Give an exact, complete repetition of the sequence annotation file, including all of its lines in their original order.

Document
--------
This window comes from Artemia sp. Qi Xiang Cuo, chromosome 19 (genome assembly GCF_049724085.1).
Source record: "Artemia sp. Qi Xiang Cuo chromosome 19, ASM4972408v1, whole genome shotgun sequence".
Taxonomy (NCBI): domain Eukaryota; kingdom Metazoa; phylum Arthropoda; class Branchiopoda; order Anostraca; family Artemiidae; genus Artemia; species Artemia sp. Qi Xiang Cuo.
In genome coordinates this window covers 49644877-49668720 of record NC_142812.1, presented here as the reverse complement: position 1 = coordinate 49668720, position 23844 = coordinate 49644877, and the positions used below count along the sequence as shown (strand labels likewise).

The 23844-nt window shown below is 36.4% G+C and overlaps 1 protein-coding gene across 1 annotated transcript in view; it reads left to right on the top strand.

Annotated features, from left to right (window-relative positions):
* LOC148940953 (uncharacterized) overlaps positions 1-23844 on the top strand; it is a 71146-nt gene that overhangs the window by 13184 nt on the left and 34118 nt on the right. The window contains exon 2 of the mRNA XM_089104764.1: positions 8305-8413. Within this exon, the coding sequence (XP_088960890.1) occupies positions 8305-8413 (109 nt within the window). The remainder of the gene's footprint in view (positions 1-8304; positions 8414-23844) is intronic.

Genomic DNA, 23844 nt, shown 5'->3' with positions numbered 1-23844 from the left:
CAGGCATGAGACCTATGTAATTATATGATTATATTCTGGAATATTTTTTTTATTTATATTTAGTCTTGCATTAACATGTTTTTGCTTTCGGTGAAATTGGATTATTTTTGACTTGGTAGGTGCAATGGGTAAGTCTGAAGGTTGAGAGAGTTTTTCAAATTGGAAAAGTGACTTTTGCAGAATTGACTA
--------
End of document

This window comes from Artemia sp. Qi Xiang Cuo, chromosome 19 (genome assembly GCF_049724085.1).
Source record: "Artemia sp. Qi Xiang Cuo chromosome 19, ASM4972408v1, whole genome shotgun sequence".
Taxonomy (NCBI): domain Eukaryota; kingdom Metazoa; phylum Arthropoda; class Branchiopoda; order Anostraca; family Artemiidae; genus Artemia; species Artemia sp. Qi Xiang Cuo.
In genome coordinates this window covers 49644877-49668720 of record NC_142812.1, presented here as the reverse complement: position 1 = coordinate 49668720, position 23844 = coordinate 49644877, and the positions used below count along the sequence as shown (strand labels likewise).

The 23844-nt window shown below is 36.4% G+C and overlaps 1 protein-coding gene across 1 annotated transcript in view; it reads left to right on the top strand.

Annotated features, from left to right (window-relative positions):
* LOC148940953 (uncharacterized) overlaps positions 1-23844 on the top strand; it is a 71146-nt gene that overhangs the window by 13184 nt on the left and 34118 nt on the right. The window contains exon 2 of the mRNA XM_089104764.1: positions 8305-8413. Within this exon, the coding sequence (XP_088960890.1) occupies positions 8305-8413 (109 nt within the window). The remainder of the gene's footprint in view (positions 1-8304; positions 8414-23844) is intronic.

Genomic DNA, 23844 nt, shown 5'->3' with positions numbered 1-23844 from the left:
CAGGCATGAGACCTATGTAATTATATGATTATATTCTGGAATATTTTTTTTATTTATATTTAGTCTTGCATTAACATGTTTTTGCTTTCGGTGAAATTGGATTATTTTTGACTTGGTAGGTGCAATGGGTAAGTCTGAAGGTTGAGAGAGTTTTTCAAATTGGAAAAGTGACTTTTGCAGAATTGACTA